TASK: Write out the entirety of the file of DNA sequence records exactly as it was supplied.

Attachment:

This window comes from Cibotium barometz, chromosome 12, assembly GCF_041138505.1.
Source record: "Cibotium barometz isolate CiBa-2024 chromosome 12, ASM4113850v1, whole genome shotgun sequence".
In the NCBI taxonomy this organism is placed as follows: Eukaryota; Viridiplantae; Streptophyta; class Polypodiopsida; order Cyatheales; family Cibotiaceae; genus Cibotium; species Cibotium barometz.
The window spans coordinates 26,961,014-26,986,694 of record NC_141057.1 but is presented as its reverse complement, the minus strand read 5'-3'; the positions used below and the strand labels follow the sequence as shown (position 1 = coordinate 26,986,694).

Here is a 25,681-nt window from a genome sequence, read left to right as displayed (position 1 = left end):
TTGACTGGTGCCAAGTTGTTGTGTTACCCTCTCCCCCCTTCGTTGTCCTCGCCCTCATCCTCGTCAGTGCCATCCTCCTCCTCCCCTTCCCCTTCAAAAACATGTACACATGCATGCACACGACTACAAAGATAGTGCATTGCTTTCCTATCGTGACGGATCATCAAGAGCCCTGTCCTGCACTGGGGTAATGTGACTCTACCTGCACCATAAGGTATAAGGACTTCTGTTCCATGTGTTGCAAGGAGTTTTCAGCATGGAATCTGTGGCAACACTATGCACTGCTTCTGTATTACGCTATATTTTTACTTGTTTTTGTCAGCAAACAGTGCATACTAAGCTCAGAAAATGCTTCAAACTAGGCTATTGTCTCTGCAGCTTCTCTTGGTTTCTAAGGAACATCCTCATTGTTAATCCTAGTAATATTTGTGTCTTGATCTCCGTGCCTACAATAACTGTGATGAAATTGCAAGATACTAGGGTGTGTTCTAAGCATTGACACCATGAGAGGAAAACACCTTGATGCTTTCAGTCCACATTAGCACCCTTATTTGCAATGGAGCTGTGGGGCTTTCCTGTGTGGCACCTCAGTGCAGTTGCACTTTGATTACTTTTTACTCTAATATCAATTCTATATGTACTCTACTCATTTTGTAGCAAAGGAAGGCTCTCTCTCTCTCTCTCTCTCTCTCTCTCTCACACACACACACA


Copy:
This window comes from Cibotium barometz, chromosome 12, assembly GCF_041138505.1.
Source record: "Cibotium barometz isolate CiBa-2024 chromosome 12, ASM4113850v1, whole genome shotgun sequence".
In the NCBI taxonomy this organism is placed as follows: Eukaryota; Viridiplantae; Streptophyta; class Polypodiopsida; order Cyatheales; family Cibotiaceae; genus Cibotium; species Cibotium barometz.
The window spans coordinates 26,961,014-26,986,694 of record NC_141057.1 but is presented as its reverse complement, the minus strand read 5'-3'; the positions used below and the strand labels follow the sequence as shown (position 1 = coordinate 26,986,694).

Here is a 25,681-nt window from a genome sequence, read left to right as displayed (position 1 = left end):
TTGACTGGTGCCAAGTTGTTGTGTTACCCTCTCCCCCCTTCGTTGTCCTCGCCCTCATCCTCGTCAGTGCCATCCTCCTCCTCCCCTTCCCCTTCAAAAACATGTACACATGCATGCACACGACTACAAAGATAGTGCATTGCTTTCCTATCGTGACGGATCATCAAGAGCCCTGTCCTGCACTGGGGTAATGTGACTCTACCTGCACCATAAGGTATAAGGACTTCTGTTCCATGTGTTGCAAGGAGTTTTCAGCATGGAATCTGTGGCAACACTATGCACTGCTTCTGTATTACGCTATATTTTTACTTGTTTTTGTCAGCAAACAGTGCATACTAAGCTCAGAAAATGCTTCAAACTAGGCTATTGTCTCTGCAGCTTCTCTTGGTTTCTAAGGAACATCCTCATTGTTAATCCTAGTAATATTTGTGTCTTGATCTCCGTGCCTACAATAACTGTGATGAAATTGCAAGATACTAGGGTGTGTTCTAAGCATTGACACCATGAGAGGAAAACACCTTGATGCTTTCAGTCCACATTAGCACCCTTATTTGCAATGGAGCTGTGGGGCTTTCCTGTGTGGCACCTCAGTGCAGTTGCACTTTGATTACTTTTTACTCTAATATCAATTCTATATGTACTCTACTCATTTTGTAGCAAAGGAAGGCTCTCTCTCTCTCTCTCTCTCTCTCTCTCTCACACACACACACA